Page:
TCEQ has come under scrutiny in the past due to limited air-monitoring capability that can provide communities and local governments real-time data, especially during Hurricane Harvey in 2017 and more recently, after the Houston area experienced three chemical fires in as many weeks.

Continue reading at the Houston Chronicle.

Hopes rise that proposed solar farm will transform former Sunnyside landfill site

Efrem Jernigan shakes off the dirt from a plant in need of some extra care for his hydroponic garden in the Sunnyside neighborhood in Houston on Tuesday, Oct. 1, 2019. The project was selected as part of an initiative called Reinventing Cities, which recognizes low-carbon solutions in cities around the world. The project still needs to find. Photo: Elizabeth Conley, Houston Chronicle / Staff photographer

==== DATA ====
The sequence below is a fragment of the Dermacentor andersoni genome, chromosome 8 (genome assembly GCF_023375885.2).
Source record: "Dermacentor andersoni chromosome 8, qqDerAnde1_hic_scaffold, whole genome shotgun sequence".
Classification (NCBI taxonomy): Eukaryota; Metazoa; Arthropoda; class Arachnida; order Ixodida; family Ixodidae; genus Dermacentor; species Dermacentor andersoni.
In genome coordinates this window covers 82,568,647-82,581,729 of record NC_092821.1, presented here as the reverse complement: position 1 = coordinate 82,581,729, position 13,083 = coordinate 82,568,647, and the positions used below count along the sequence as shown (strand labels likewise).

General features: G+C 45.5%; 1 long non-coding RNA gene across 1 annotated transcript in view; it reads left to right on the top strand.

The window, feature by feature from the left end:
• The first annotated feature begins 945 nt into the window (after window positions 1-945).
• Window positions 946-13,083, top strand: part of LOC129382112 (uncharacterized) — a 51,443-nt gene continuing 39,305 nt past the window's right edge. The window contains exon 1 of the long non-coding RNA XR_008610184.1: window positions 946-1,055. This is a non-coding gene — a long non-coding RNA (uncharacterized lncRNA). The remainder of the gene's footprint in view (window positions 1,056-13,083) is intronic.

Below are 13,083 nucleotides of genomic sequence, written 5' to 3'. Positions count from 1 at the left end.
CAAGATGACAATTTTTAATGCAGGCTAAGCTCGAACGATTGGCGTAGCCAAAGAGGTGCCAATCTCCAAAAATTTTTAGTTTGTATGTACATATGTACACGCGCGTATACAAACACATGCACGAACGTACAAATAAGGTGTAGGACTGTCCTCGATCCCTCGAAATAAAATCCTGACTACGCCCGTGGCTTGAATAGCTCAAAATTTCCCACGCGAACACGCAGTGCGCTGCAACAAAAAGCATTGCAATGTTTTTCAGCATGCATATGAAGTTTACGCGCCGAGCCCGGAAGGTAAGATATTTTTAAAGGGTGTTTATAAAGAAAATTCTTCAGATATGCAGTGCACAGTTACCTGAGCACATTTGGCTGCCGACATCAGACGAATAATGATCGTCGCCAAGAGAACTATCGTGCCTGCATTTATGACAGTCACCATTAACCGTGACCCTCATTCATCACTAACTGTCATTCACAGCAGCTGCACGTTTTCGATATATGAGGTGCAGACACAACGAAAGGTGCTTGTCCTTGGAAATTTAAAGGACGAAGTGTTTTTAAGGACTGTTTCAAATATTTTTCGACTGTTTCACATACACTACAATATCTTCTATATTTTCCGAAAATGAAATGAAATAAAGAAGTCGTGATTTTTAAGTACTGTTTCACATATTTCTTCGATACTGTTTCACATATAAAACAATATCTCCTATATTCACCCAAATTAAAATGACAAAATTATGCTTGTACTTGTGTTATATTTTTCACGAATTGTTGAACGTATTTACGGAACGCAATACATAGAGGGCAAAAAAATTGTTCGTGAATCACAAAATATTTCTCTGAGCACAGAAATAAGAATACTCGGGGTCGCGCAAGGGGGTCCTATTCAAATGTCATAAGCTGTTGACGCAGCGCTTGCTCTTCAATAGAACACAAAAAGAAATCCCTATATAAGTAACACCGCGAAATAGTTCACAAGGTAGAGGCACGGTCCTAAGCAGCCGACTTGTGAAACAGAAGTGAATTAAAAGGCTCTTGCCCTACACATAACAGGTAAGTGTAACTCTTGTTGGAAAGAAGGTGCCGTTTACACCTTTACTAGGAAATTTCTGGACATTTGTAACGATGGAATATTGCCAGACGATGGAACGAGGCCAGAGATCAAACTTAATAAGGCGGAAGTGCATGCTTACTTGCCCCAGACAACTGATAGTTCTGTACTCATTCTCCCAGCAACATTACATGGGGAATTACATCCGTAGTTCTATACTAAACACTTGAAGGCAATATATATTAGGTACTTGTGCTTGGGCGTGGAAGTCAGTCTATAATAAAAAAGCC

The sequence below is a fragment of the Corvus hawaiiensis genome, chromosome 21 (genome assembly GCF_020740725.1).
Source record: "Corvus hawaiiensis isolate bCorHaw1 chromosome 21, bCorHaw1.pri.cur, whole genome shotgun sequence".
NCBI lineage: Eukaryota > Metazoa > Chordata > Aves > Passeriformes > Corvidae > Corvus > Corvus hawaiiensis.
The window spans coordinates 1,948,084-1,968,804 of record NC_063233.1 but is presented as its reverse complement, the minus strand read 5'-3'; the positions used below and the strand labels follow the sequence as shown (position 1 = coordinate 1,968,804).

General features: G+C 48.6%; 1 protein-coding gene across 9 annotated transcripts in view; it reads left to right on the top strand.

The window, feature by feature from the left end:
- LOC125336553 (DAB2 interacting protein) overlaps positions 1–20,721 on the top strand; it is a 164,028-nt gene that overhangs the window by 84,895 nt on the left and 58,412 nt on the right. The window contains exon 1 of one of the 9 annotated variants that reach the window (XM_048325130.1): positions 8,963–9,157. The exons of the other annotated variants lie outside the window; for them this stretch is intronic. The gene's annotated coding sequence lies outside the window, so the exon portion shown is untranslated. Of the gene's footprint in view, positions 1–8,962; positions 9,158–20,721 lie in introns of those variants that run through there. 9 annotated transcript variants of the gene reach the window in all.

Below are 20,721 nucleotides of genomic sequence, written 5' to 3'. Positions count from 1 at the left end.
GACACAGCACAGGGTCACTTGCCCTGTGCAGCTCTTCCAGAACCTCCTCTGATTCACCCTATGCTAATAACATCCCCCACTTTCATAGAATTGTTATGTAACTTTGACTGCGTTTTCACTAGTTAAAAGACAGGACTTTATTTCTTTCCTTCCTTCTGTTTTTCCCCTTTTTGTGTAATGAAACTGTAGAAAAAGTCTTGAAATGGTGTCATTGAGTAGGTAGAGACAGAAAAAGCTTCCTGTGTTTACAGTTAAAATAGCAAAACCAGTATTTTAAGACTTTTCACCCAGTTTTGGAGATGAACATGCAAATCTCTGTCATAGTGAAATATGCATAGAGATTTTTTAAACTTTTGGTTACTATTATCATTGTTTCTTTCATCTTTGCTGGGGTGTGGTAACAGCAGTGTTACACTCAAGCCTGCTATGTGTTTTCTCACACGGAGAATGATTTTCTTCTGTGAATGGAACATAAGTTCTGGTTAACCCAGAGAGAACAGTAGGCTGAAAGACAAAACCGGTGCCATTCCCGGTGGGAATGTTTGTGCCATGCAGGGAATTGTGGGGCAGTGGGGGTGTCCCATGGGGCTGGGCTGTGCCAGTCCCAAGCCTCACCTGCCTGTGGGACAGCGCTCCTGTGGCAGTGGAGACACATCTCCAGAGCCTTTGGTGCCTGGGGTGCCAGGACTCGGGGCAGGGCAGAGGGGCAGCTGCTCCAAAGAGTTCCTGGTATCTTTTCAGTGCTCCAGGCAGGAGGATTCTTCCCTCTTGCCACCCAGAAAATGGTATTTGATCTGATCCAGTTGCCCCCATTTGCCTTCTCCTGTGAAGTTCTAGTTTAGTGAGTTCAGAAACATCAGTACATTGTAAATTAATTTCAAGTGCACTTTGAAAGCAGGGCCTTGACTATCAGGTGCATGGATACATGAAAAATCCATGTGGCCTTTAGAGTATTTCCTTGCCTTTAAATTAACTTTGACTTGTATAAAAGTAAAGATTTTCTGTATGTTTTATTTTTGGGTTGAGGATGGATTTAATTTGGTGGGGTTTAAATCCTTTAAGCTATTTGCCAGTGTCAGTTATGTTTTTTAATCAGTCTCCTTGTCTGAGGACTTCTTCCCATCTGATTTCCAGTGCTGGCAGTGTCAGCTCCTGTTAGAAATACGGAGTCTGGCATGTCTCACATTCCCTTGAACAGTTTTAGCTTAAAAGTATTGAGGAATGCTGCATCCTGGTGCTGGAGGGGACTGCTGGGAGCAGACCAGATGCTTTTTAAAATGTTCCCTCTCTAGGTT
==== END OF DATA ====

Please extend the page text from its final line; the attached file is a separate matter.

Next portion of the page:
What was once the site of Houston’s largest incinerator — and a place where people would dump old appliances and dead animals — could soon become the state’s largest urban solar farm and a food source for a community that has long been underserved.

Call it atonement through development.

The massive Sunnyside landfill, which was capped decades ago and covers an area that’s the size of more than 200 football fields, is now covered by hundreds of trees, overgrown shrubs and swarms of mosquitoes.

Now a team of private companies, architects, neighborhood groups and city officials is pursuing a plan to transform the site into thousands of solar panels, and an agricultural hub and education center built out of containers.

The latest push follows failed efforts over the years to turn the land — a short drive from downtown Houston — into, among others things, a golf course and an office complex.

Continue reading at the Houston Chronicle.